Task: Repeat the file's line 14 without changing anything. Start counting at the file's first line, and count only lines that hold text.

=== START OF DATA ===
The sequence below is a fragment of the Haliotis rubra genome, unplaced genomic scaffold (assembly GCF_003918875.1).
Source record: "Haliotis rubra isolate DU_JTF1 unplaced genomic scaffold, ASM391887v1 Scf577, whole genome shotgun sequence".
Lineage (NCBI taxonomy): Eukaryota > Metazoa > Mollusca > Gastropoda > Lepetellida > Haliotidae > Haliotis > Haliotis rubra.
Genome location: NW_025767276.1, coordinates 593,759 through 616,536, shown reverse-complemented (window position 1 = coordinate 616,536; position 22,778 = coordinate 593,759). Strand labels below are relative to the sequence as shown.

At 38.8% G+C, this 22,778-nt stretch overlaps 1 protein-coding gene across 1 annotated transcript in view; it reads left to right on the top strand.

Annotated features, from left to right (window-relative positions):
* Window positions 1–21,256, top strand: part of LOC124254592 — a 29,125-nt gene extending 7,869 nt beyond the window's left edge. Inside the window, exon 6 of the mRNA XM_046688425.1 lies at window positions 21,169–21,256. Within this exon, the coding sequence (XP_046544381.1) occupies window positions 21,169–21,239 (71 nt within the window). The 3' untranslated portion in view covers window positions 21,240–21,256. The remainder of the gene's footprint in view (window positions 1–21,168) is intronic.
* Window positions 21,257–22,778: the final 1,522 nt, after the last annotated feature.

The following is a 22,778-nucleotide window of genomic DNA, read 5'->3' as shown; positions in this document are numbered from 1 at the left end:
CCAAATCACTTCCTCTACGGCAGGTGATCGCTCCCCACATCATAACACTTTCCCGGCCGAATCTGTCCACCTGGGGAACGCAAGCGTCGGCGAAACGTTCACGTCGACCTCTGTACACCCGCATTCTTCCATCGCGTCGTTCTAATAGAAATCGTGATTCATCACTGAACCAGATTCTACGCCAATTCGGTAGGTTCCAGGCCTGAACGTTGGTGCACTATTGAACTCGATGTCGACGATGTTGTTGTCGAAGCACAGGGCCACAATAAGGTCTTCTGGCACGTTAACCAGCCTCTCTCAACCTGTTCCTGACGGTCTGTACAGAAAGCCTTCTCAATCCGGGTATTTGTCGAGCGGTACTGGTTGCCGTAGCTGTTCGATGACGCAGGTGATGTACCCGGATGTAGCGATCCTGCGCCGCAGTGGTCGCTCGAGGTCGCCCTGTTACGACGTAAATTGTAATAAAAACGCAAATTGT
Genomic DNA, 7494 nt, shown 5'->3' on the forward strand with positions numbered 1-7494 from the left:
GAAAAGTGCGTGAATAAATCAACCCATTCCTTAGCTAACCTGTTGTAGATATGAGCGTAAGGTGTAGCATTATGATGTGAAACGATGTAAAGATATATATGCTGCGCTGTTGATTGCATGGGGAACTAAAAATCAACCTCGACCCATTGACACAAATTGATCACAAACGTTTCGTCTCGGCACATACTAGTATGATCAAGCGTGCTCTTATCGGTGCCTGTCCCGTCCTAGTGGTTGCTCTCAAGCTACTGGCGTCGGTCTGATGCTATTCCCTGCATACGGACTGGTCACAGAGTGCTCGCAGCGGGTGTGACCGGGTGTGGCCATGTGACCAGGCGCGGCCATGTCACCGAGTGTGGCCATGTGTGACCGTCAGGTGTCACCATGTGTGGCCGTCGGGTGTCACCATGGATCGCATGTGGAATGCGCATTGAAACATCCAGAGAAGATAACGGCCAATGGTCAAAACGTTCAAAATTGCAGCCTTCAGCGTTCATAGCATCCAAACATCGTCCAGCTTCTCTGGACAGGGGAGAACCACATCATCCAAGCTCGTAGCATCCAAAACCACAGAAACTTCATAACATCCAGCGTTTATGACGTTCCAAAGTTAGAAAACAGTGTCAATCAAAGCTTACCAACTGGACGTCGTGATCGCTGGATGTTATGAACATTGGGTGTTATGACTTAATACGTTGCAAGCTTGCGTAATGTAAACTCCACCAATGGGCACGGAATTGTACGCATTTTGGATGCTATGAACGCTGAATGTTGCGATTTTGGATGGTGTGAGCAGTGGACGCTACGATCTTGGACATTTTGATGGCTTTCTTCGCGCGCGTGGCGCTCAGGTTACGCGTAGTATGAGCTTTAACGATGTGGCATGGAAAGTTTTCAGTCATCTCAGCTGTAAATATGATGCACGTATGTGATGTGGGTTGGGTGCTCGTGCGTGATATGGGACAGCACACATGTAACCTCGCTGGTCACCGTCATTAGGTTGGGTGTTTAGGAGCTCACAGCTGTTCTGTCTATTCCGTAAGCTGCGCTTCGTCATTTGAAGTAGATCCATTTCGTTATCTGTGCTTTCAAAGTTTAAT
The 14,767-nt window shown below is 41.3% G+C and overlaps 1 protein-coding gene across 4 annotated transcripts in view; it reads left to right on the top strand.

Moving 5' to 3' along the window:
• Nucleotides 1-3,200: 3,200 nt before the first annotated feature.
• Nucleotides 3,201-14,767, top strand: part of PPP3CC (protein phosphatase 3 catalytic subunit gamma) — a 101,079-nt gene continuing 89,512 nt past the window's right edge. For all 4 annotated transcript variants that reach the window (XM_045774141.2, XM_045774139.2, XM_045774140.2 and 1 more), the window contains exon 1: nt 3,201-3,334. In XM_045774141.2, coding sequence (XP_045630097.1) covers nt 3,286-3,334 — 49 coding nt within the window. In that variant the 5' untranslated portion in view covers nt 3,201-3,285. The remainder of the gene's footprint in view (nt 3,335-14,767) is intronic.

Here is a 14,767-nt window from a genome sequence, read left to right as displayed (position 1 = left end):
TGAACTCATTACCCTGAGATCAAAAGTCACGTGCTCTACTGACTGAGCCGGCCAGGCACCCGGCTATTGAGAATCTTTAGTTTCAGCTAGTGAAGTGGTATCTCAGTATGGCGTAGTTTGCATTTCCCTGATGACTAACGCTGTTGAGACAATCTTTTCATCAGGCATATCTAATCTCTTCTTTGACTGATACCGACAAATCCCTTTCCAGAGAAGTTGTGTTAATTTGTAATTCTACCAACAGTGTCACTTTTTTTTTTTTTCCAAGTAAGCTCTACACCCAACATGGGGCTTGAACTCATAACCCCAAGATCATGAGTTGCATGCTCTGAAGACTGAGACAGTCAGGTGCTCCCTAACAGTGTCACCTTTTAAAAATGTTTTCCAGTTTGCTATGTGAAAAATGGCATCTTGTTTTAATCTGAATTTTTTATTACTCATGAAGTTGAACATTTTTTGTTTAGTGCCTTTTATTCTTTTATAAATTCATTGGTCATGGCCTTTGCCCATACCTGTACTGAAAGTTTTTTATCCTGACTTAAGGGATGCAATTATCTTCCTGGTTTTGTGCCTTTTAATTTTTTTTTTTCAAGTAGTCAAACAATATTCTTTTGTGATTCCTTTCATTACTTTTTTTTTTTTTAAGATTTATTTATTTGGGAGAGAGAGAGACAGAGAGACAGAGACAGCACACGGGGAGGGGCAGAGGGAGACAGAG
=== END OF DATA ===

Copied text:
Moving 5' to 3' along the window: